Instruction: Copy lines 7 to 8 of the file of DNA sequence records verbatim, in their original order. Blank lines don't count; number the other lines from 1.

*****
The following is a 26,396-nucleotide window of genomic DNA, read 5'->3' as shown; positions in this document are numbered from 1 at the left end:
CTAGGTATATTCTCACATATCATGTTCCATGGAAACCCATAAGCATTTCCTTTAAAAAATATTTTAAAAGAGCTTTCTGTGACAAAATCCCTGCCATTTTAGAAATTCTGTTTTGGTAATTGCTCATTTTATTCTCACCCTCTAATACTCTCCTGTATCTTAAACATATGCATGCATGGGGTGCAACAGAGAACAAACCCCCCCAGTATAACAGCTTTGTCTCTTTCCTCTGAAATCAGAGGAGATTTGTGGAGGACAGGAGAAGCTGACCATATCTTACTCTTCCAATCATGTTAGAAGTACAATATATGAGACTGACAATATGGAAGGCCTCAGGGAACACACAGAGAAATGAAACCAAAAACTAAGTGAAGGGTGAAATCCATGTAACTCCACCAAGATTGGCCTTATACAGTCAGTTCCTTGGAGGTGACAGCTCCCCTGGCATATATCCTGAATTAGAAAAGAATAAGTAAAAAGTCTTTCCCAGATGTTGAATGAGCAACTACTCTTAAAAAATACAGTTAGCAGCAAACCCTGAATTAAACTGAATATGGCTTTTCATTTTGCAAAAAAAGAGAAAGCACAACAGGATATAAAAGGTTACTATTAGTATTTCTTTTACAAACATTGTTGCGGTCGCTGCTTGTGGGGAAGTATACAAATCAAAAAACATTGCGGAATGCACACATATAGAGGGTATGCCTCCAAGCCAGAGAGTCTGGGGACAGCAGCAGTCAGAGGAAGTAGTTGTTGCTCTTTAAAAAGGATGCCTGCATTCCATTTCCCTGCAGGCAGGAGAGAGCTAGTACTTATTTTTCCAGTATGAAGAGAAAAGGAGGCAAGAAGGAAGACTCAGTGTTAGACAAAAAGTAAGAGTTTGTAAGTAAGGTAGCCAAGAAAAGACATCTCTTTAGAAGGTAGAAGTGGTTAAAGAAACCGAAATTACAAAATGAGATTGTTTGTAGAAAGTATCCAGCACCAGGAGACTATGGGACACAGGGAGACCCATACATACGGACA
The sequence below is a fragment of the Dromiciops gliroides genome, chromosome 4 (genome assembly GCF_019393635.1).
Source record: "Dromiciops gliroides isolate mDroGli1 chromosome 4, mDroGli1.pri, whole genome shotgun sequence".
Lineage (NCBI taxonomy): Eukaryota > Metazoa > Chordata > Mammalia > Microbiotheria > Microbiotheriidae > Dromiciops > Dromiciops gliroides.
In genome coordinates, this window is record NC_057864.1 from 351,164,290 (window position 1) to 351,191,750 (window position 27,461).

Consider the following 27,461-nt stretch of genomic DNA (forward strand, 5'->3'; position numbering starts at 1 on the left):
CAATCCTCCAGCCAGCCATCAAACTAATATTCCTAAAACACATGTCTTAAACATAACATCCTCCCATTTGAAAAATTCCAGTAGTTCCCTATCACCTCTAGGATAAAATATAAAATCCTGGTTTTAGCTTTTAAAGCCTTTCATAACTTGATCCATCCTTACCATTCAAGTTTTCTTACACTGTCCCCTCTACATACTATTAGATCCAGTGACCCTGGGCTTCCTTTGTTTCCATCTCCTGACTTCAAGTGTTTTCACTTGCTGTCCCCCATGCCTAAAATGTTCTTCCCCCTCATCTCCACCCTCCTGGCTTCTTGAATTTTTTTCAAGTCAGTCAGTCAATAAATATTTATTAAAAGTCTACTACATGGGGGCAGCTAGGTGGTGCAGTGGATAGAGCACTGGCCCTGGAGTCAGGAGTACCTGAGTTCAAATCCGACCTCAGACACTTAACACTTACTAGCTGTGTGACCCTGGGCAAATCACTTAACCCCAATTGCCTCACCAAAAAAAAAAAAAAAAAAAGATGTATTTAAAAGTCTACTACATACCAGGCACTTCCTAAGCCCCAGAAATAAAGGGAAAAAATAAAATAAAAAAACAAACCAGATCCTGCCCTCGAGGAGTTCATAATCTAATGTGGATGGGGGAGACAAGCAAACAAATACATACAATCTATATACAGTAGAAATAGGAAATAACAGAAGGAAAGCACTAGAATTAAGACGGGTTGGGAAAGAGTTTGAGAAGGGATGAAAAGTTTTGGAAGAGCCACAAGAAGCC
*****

Consider the following 27,461-nt stretch of genomic DNA (forward strand, 5'->3'; position numbering starts at 1 on the left):
CAATCCTCCAGCCAGCCATCAAACTAATATTCCTAAAACACATGTCTTAAACATAACATCCTCCCATTTGAAAAATTCCAGTAGTTCCCTATCACCTCTAGGATAAAATATAAAATCCTGGTTTTAGCTTTTAAAGCCTTTCATAACTTGATCCATCCTTACCATTCAAGTTTTCTTACACTGTCCCCTCTACATACTATTAGATCCAGTGACCCTGGGCTTCCTTTGTTTCCATCTCCTGACTTCAAGTGTTTTCACTTGCTGTCCCCCATGCCTAAAATGTTCTTCCCCCTCATCTCCACCCTCCTGGCTTCTTGAATTTTTTTCAAGTCAGTCAGTCAATAAATATTTATTAAAAGTCTACTACATGGGGGCAGCTAGGTGGTGCAGTGGATAGAGCACTGGCCCTGGAGTCAGGAGTACCTGAGTTCAAATCCGACCTCAGACACTTAACACTTACTAGCTGTGTGACCCTGGGCAAATCACTTAACCCCAATTGCCTCACCAAAAAAAAAAAAAAAAAAAGATGTATTTAAAAGTCTACTACATACCAGGCACTTCCTAAGCCCCAGAAATAAAGGGAAAAAATAAAATAAAAAAACAAACCAGATCCTGCCCTCGAGGAGTTCATAATCTAATGTGGATGGGGGAGACAAGCAAACAAATACATACAATCTATATACAGTAGAAATAGGAAATAACAGAAGGAAAGCACTAGAATTAAGACGGGTTGGGAAAGAGTTTGAGAAGGGATGAAAAGTTTTGGAAGAGCCACAAGAAGCC